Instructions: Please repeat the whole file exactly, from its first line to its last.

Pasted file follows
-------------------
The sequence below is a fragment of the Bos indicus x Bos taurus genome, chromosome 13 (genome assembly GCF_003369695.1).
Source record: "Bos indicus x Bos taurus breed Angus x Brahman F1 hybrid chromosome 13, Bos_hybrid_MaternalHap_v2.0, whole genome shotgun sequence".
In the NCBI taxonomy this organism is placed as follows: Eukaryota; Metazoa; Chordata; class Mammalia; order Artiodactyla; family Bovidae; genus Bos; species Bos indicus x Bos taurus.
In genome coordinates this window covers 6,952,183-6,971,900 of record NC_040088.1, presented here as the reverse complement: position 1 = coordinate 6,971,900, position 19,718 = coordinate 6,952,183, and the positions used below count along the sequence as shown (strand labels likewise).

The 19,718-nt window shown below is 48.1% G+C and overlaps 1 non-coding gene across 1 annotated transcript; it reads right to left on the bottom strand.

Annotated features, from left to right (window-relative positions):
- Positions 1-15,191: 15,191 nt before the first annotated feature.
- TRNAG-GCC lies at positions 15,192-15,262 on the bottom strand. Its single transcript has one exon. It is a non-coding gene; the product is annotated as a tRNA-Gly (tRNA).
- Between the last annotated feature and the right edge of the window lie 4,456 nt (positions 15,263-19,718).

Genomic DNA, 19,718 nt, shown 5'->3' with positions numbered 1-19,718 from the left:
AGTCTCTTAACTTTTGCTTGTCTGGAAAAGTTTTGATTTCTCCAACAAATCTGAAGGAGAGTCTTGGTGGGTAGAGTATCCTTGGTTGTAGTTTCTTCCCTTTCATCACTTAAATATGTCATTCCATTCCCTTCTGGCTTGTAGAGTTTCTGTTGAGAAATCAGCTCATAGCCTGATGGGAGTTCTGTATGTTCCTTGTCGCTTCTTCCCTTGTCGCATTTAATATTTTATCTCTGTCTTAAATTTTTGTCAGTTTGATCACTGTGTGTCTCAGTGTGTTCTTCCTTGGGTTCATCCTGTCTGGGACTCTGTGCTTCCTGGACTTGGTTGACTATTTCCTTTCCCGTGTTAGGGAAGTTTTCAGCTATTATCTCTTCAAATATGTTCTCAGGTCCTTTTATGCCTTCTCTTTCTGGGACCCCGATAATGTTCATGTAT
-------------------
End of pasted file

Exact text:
The sequence below is a fragment of the Bos indicus x Bos taurus genome, chromosome 13 (genome assembly GCF_003369695.1).
Source record: "Bos indicus x Bos taurus breed Angus x Brahman F1 hybrid chromosome 13, Bos_hybrid_MaternalHap_v2.0, whole genome shotgun sequence".
In the NCBI taxonomy this organism is placed as follows: Eukaryota; Metazoa; Chordata; class Mammalia; order Artiodactyla; family Bovidae; genus Bos; species Bos indicus x Bos taurus.
In genome coordinates this window covers 6,952,183-6,971,900 of record NC_040088.1, presented here as the reverse complement: position 1 = coordinate 6,971,900, position 19,718 = coordinate 6,952,183, and the positions used below count along the sequence as shown (strand labels likewise).

The 19,718-nt window shown below is 48.1% G+C and overlaps 1 non-coding gene across 1 annotated transcript; it reads right to left on the bottom strand.

Annotated features, from left to right (window-relative positions):
- Positions 1-15,191: 15,191 nt before the first annotated feature.
- TRNAG-GCC lies at positions 15,192-15,262 on the bottom strand. Its single transcript has one exon. It is a non-coding gene; the product is annotated as a tRNA-Gly (tRNA).
- Between the last annotated feature and the right edge of the window lie 4,456 nt (positions 15,263-19,718).

Genomic DNA, 19,718 nt, shown 5'->3' with positions numbered 1-19,718 from the left:
AGTCTCTTAACTTTTGCTTGTCTGGAAAAGTTTTGATTTCTCCAACAAATCTGAAGGAGAGTCTTGGTGGGTAGAGTATCCTTGGTTGTAGTTTCTTCCCTTTCATCACTTAAATATGTCATTCCATTCCCTTCTGGCTTGTAGAGTTTCTGTTGAGAAATCAGCTCATAGCCTGATGGGAGTTCTGTATGTTCCTTGTCGCTTCTTCCCTTGTCGCATTTAATATTTTATCTCTGTCTTAAATTTTTGTCAGTTTGATCACTGTGTGTCTCAGTGTGTTCTTCCTTGGGTTCATCCTGTCTGGGACTCTGTGCTTCCTGGACTTGGTTGACTATTTCCTTTCCCGTGTTAGGGAAGTTTTCAGCTATTATCTCTTCAAATATGTTCTCAGGTCCTTTTATGCCTTCTCTTTCTGGGACCCCGATAATGTTCATGTAT